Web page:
After months of deliberation, the Australian Taxation Office (ATO) has ruled that for taxation purposes, Bitcoin is neither money nor foreign currency. The ruling is similar to that of the IRS in the US, with the implications outlined below.
As a general rule, transacted bitcoins need to be evaluated in terms of their fair market value in Australian dollars. This can be determined, for example, by their traded price on a “reputable exchange” at the relevant time of their evaluation.
Investing in and disposing of bitcoins, for non-commercial activities, is subject to capital gains/losses. Also, disposing of bitcoins worth over $10,000 by using them to purchase goods and services may fall under the realm of capital gains.
Business revenue coming in the form of bitcoins is taxable, no worse than barter or vouchers. A business who purchases business items with bitcoins can deduct these expenses from income.
For those operating an exchange service (included are bitcoin ATMs) whereby the operator buys and sells bitcoins, bitcoin purchases are considered a cost and their sale is revenue. Not discussed is the more commonly known form of exchange, whereby the operator facilitates trading between 3rd parties. One would assume that the commissions and fees earned through such a service, even in Bitcoin, are also taxed as income.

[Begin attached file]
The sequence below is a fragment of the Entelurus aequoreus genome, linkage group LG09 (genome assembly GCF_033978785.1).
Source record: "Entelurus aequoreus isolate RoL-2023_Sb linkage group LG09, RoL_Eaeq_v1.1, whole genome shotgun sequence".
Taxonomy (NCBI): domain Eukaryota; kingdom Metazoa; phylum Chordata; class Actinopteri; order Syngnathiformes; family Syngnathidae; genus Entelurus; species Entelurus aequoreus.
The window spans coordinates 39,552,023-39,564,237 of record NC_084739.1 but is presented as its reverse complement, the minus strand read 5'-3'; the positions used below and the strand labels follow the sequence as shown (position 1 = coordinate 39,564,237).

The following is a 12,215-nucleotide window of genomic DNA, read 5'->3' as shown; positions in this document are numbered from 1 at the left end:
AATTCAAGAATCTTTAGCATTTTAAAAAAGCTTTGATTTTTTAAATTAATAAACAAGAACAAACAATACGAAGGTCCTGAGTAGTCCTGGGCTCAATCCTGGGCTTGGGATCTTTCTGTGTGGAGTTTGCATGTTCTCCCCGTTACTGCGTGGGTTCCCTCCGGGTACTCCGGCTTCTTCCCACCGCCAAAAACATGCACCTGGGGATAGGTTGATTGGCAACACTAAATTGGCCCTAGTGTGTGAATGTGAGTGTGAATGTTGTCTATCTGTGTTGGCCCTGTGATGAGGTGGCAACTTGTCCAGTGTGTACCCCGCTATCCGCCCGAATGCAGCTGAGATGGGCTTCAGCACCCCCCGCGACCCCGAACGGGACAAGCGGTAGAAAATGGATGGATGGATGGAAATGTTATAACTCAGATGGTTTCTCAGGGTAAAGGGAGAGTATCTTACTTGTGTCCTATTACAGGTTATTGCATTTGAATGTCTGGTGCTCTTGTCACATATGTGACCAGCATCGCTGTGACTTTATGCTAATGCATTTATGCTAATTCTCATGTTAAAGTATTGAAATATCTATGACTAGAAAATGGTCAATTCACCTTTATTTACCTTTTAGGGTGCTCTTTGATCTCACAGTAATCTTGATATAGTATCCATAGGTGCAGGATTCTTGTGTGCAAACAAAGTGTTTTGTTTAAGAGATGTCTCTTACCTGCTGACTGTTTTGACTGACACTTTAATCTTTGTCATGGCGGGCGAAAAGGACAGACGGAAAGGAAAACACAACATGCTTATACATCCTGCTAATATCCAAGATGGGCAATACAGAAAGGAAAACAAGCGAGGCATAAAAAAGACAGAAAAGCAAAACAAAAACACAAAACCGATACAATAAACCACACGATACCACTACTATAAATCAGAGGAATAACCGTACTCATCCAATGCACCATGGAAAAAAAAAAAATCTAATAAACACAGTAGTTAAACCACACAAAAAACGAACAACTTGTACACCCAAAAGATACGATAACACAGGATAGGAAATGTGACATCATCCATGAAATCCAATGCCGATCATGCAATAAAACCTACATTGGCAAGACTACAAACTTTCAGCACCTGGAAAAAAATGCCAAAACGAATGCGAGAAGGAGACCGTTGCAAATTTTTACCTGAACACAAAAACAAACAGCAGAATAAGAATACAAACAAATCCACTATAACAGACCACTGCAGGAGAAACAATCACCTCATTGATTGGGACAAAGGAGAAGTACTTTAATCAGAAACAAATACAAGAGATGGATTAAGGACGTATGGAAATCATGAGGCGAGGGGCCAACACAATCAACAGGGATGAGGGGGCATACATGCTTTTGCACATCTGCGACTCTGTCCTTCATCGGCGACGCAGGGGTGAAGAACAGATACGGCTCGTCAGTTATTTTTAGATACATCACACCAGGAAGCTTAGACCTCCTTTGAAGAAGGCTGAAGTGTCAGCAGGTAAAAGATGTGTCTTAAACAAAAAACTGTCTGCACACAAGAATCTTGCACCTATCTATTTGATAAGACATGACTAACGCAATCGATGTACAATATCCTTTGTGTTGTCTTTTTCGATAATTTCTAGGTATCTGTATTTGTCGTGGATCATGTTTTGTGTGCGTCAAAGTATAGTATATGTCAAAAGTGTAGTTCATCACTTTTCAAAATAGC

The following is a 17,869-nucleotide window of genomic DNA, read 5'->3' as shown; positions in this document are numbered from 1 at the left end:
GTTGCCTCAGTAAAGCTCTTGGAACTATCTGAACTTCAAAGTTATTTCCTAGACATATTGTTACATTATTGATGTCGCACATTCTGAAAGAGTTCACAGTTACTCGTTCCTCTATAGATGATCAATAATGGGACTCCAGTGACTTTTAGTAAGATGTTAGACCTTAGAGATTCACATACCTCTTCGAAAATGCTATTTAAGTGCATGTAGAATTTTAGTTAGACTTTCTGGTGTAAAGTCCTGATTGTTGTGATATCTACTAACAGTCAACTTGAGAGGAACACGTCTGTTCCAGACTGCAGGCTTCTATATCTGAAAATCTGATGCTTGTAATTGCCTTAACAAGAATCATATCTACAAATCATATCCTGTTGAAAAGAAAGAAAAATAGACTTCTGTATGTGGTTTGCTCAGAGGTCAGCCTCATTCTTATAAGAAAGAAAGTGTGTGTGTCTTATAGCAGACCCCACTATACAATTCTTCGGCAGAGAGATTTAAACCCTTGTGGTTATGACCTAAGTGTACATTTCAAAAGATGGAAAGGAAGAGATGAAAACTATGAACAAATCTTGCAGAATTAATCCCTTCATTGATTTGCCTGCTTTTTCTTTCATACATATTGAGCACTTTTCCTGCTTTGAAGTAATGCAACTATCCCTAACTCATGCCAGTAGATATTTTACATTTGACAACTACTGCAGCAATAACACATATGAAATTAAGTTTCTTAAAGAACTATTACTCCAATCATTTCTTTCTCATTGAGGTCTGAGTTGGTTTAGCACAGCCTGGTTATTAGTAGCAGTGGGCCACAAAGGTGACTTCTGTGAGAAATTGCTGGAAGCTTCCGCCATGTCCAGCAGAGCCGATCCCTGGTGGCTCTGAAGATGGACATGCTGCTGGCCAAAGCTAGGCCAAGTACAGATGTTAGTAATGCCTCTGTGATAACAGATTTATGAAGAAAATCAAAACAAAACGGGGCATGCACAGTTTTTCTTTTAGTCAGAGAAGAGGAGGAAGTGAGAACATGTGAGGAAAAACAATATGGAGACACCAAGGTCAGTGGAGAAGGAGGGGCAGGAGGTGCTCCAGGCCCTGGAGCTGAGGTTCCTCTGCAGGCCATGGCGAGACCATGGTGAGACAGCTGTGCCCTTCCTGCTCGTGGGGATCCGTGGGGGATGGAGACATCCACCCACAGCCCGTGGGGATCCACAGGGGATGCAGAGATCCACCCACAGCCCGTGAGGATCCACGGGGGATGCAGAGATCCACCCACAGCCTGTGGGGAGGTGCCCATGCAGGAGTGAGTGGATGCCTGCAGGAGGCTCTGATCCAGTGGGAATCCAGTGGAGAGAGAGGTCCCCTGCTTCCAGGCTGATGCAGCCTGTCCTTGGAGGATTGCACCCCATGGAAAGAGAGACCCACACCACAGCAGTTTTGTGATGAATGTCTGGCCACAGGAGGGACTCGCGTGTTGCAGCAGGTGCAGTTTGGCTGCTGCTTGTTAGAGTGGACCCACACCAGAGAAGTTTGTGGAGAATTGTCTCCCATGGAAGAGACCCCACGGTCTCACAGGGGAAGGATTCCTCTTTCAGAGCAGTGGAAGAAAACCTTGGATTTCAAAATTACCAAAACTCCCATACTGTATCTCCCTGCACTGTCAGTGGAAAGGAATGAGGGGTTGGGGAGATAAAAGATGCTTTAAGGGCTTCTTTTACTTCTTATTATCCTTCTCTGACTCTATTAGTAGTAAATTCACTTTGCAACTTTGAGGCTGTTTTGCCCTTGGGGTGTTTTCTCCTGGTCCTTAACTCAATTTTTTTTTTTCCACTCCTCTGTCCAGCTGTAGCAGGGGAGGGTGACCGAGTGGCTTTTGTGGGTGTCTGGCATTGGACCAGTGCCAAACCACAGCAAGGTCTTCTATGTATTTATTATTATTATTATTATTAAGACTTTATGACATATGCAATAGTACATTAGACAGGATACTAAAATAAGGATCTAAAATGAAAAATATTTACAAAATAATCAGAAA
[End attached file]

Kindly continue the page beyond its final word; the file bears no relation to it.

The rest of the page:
Is a Deeper Stock Market Correction Imminent?Go to article >>
Earnings made by those trading on an exchange in a “profit-making undertaking” are considered assessable income.
Income earned from mining activities is taxable. Costs of mining equipment, energy etc can be deducted.
Goods and Service Tax (GST)
The purchase of goods and services with bitcoins is not subject to GST, as it’s like a barter transaction. Conversely, if bitcoins are sold as goods, the transaction is subject to GST.
If there is a valid salary sacrifice arrangement in place, and bitcoins are paid instead of Australian dollars, it is subject to the provisions of the Fringe Benefits Tax Assessment Act. If not, it is treated as regular income.
The ruling ends by inviting comment of any of the four draft tax determination documents and the one GST Draft Ruling.